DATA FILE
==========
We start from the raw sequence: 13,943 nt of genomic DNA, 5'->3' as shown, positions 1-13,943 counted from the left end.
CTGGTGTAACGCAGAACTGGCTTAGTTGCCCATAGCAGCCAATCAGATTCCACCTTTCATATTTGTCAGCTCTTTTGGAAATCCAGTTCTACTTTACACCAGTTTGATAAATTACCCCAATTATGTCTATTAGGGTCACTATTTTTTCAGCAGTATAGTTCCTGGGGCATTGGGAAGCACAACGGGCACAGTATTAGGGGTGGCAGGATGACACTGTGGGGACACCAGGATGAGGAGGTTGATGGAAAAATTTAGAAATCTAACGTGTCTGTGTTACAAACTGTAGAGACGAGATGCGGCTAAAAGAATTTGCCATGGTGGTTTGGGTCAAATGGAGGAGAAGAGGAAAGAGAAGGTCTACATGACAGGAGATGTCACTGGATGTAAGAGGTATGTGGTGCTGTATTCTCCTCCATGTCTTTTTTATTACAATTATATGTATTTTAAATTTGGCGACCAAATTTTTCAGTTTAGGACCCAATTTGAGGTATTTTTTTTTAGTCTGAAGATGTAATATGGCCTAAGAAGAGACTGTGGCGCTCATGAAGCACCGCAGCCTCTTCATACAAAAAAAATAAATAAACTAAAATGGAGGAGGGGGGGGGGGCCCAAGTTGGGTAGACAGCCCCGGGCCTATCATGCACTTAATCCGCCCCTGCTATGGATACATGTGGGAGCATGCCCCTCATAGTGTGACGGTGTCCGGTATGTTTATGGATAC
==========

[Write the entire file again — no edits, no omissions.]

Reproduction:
We start from the raw sequence: 13,943 nt of genomic DNA, 5'->3' as shown, positions 1-13,943 counted from the left end.
CTGGTGTAACGCAGAACTGGCTTAGTTGCCCATAGCAGCCAATCAGATTCCACCTTTCATATTTGTCAGCTCTTTTGGAAATCCAGTTCTACTTTACACCAGTTTGATAAATTACCCCAATTATGTCTATTAGGGTCACTATTTTTTCAGCAGTATAGTTCCTGGGGCATTGGGAAGCACAACGGGCACAGTATTAGGGGTGGCAGGATGACACTGTGGGGACACCAGGATGAGGAGGTTGATGGAAAAATTTAGAAATCTAACGTGTCTGTGTTACAAACTGTAGAGACGAGATGCGGCTAAAAGAATTTGCCATGGTGGTTTGGGTCAAATGGAGGAGAAGAGGAAAGAGAAGGTCTACATGACAGGAGATGTCACTGGATGTAAGAGGTATGTGGTGCTGTATTCTCCTCCATGTCTTTTTTATTACAATTATATGTATTTTAAATTTGGCGACCAAATTTTTCAGTTTAGGACCCAATTTGAGGTATTTTTTTTTAGTCTGAAGATGTAATATGGCCTAAGAAGAGACTGTGGCGCTCATGAAGCACCGCAGCCTCTTCATACAAAAAAAATAAATAAACTAAAATGGAGGAGGGGGGGGGGGCCCAAGTTGGGTAGACAGCCCCGGGCCTATCATGCACTTAATCCGCCCCTGCTATGGATACATGTGGGAGCATGCCCCTCATAGTGTGACGGTGTCCGGTATGTTTATGGATAC